Half a Million Will Be Under Houston Outages a Week After Beryl

Residents cool off and charge electronics at a community center after Hurricane Beryl in Houston on July 10. (Mark Felix/Photographer: Mark Felix/Bloombe)

(Bloomberg) -- Days after Hurricane Beryl crashed through the city, Houston is still grappling with the aftershocks. 

Large swaths of America’s fourth-largest city are still without power, shutting stores and snarling traffic at non-functioning lights. Gas stations are either closed or swamped with long lines of people desperate to fuel their cars and home generators.

More than 1 million homes and businesses face another day sweltering without air conditioning as the US National Weather Service warns of heat-related illness. About 500,000 customers will remain in the dark into next week as the city’s main utility, CenterPoint Energy Inc., rebuilds parts of its system that were damaged by the storm, according to a company representative.

Rimsha Aslam, 28, moved to the city just three months ago from Thailand. She and her father had to leave the apartment they shared after it was flooded, finding refuge in a neighborhood YMCA that’s been transformed into a cooling center. 

“There are no restaurants open, all the shops are closed — everybody is still struggling,” Aslam said of her neighborhood in west Houston. “I’m totally new here: This is my first experience of a storm in Houston,” she said, adding “it’s not like this” in Thailand.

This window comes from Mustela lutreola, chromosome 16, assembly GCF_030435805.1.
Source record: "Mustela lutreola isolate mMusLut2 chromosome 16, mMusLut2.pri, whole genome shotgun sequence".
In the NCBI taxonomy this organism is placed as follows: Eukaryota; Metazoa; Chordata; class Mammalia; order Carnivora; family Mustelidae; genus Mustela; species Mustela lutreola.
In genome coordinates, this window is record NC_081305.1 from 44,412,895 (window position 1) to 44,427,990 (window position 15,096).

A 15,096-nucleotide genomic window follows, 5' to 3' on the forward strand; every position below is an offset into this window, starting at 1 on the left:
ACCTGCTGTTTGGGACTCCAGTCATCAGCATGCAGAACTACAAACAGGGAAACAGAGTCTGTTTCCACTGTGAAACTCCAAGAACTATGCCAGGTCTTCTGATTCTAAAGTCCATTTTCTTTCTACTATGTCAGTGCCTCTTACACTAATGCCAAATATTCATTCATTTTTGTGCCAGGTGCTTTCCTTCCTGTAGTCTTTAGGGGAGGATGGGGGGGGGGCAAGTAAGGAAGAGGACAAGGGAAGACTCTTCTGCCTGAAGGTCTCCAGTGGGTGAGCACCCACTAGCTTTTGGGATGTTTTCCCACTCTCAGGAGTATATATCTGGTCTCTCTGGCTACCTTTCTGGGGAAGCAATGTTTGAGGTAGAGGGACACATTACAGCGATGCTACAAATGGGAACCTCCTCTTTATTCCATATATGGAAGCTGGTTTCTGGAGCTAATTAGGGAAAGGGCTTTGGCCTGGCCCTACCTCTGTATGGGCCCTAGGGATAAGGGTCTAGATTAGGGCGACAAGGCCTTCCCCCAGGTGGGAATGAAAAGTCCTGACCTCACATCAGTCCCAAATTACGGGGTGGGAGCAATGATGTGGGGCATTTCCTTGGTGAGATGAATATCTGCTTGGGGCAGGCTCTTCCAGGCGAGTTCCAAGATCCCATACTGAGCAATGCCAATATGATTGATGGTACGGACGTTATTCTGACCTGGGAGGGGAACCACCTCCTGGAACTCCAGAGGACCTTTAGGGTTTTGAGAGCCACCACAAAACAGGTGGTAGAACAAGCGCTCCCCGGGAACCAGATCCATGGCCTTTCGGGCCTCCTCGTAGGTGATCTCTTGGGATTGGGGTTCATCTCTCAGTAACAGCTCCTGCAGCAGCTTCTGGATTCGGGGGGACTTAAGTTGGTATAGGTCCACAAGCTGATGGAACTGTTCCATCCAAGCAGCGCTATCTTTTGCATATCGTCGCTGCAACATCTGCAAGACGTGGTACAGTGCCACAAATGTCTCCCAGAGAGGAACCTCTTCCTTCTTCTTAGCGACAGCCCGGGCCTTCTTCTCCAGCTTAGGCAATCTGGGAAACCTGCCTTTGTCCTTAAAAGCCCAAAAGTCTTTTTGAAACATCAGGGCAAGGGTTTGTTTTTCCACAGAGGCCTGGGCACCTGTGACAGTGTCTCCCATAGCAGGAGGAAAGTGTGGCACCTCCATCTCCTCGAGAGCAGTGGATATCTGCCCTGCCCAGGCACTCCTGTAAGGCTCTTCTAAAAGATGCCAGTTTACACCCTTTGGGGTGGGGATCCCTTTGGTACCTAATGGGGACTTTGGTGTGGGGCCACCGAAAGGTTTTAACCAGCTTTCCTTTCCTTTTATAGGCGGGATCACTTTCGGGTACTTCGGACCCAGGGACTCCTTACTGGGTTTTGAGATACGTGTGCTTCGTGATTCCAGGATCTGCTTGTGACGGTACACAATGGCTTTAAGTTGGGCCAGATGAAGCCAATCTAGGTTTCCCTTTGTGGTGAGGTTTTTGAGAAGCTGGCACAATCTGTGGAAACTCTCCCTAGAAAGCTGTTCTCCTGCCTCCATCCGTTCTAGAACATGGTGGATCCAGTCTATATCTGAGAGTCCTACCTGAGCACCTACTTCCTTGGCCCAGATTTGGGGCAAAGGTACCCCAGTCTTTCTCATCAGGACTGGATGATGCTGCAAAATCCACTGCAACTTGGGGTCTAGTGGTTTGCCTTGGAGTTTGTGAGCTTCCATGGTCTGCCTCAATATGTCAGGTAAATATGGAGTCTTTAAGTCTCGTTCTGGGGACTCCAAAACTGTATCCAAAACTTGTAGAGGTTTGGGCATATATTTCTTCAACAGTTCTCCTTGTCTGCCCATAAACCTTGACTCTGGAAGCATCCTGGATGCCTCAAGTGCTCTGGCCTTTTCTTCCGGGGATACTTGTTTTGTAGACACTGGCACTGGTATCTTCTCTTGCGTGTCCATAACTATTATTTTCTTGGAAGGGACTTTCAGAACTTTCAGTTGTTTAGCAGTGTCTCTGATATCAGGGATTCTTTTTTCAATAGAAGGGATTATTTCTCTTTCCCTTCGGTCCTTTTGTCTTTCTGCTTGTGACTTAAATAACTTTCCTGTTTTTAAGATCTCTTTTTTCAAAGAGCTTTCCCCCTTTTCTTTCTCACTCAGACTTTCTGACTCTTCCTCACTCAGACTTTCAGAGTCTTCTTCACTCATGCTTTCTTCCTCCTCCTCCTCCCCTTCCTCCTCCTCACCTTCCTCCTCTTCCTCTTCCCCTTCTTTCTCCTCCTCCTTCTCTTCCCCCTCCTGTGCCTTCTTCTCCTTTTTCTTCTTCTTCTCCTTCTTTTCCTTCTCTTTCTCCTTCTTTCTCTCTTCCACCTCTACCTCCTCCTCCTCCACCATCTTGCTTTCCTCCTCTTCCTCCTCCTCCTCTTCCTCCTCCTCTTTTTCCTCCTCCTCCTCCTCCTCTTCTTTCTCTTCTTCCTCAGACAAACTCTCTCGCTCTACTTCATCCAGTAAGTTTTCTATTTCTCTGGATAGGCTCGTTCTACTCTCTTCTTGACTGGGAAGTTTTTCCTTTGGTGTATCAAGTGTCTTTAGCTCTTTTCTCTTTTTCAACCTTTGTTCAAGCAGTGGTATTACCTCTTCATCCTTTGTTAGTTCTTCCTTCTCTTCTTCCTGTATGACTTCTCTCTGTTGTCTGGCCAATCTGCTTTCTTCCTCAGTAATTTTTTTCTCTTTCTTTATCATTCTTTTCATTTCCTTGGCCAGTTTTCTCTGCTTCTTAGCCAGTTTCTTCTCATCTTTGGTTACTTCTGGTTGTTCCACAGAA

It’s a humbling feeling for a city that markets itself as the “Energy Capital of the World.”

Roughly 1.3 million homes and businesses were still without power in Texas on Thursday morning, according to The majority of the problems are concentrated in Houston, with CenterPoint accounting for more than 80% of those outages. 

CenterPoint said it expects to have an additional 400,000 customers restored by the end of the day on Friday and a further 350,000 customers restored by the end of the day on Sunday. 

Still, that means that nearly a week after the storm, half a million will remain under blackouts. A CenterPoint representative said Beryl was “clearly unpredictable” and that Houston was to the right of the eyewall, which meant the city was pummeled by storm’s most destructive winds.

“We have to rebuild large spans of infrastructure, with poles snapped in half laying on the ground,” Jason Ryan, CenterPoint’s executive vice president of regulatory services and government affairs, said at a Public Utility Commission of Texas meeting Thursday. 

“There will be small pockets throughout the 5,000 square miles of our service territory that have some prolonged outages,” he said. The utility will start providing those customers facing extended outages with estimates for restoration times on Thursday afternoon.

CenterPoint pre-positioned 3,000 mutual assistance crews in the Greater Houston area after July 4 as Beryl approached, Ryan said. That number grew to more than 10,000 as the storm’s path shifted to the worst-case scenario for the utility, he said.